The Islamic New Year (Arabic: رأس السنة الهجرية, Raʿs as-Sanah al-Hijrīyah), also called the Hijri New Year or Arabic New Year, is the day that marks the beginning of a new Hijri year, and is the day on which the year count is incremented. The first day of the Islamic year is observed by Muslims on the first day of the month of Muharram. The epoch (reference date) of the Islamic era was set as 622 Common Era (CE), the year of the emigration of Muhammad and his followers from Mecca to Medina, known as the Hijra. All religious duties, such as prayer, fasting in the month of Ramadan, and pilgrimage, and the dates of significant events, such as celebration of holy nights and festivals, are calculated according to the Islamic calendar.
While some Islamic organizations prefer determining the new month (and hence the new year) by local sightings of the moon, most Islamic institutions and countries, including Saudi Arabia, follow astronomical calculations to determine future dates of the Islamic calendar. There are various schemas for calculating the tabular Islamic calendar (i.e. not based on observation), which results in differences of typically one or even two days between countries using such schema and those that use lunar sightings. For example, the Umm al-Qura calendar used in Saudi Arabia was reformed several times in recent years. The current scheme was introduced in 1423 AH (15 March 2002).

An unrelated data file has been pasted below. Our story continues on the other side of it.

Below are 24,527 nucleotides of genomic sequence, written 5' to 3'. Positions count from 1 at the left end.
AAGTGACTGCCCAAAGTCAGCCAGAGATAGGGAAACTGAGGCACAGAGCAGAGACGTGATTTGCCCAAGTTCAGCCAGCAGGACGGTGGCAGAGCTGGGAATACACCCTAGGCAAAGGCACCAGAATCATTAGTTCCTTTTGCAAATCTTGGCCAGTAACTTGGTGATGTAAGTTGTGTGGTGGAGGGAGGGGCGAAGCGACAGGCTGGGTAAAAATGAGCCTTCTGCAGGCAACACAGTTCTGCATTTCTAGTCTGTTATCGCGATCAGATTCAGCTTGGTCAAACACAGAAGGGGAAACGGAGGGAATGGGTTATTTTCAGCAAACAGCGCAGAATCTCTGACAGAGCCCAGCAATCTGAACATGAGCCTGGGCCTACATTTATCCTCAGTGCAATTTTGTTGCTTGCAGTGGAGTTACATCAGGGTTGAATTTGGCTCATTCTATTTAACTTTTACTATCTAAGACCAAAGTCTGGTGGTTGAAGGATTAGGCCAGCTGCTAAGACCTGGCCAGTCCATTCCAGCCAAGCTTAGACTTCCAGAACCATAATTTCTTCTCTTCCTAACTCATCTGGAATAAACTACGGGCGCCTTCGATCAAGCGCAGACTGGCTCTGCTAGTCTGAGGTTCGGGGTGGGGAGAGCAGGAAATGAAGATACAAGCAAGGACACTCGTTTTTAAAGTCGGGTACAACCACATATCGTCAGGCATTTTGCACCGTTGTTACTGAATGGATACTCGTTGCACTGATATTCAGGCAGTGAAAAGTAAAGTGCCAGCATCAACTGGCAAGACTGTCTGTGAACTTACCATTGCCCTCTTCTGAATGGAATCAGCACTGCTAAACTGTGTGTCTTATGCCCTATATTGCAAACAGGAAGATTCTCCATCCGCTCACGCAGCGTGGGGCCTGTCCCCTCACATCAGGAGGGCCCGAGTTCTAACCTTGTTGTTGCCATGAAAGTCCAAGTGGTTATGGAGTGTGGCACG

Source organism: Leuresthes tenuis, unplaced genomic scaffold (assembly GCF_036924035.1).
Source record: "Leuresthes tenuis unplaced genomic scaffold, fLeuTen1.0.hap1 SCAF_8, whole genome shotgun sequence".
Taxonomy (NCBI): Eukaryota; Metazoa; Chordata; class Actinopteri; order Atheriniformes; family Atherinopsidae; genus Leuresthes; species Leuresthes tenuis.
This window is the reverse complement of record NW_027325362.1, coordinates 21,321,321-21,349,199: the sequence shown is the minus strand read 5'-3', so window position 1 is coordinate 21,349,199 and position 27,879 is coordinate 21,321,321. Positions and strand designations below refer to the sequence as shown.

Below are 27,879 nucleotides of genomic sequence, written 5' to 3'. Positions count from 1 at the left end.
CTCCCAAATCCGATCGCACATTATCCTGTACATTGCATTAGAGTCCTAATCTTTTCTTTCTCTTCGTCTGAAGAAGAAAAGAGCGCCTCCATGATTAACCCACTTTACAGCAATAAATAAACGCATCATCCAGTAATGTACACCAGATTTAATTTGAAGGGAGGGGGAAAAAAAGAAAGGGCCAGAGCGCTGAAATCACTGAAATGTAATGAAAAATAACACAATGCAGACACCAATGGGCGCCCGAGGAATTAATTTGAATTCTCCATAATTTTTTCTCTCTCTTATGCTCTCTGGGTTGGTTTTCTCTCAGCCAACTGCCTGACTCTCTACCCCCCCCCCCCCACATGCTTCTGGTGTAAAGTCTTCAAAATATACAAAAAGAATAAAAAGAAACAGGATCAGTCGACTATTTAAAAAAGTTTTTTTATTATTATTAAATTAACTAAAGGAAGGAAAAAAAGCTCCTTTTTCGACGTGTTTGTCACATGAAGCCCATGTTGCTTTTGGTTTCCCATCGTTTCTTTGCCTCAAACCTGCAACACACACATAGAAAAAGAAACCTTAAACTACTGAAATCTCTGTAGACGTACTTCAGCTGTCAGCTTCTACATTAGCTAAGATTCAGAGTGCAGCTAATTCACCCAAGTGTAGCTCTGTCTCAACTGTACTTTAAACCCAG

A day in the Islamic calendar is defined as beginning at sunset. For example, 1 Muharram 1432 was defined to correspond to 7 or 8 December 2010 in official calendars (depending on the country). For an observation-based calendar, a sighting of the new moon at sunset of 6 December would mean that 1 Muharram lasted from the moment of sunset of 6 December to the moment of sunset of 7 December, while in places where the new moon was not sighted on 6 December 1 Muharram would last from the moment of sunset of 7 December to the moment of sunset of 8 December.
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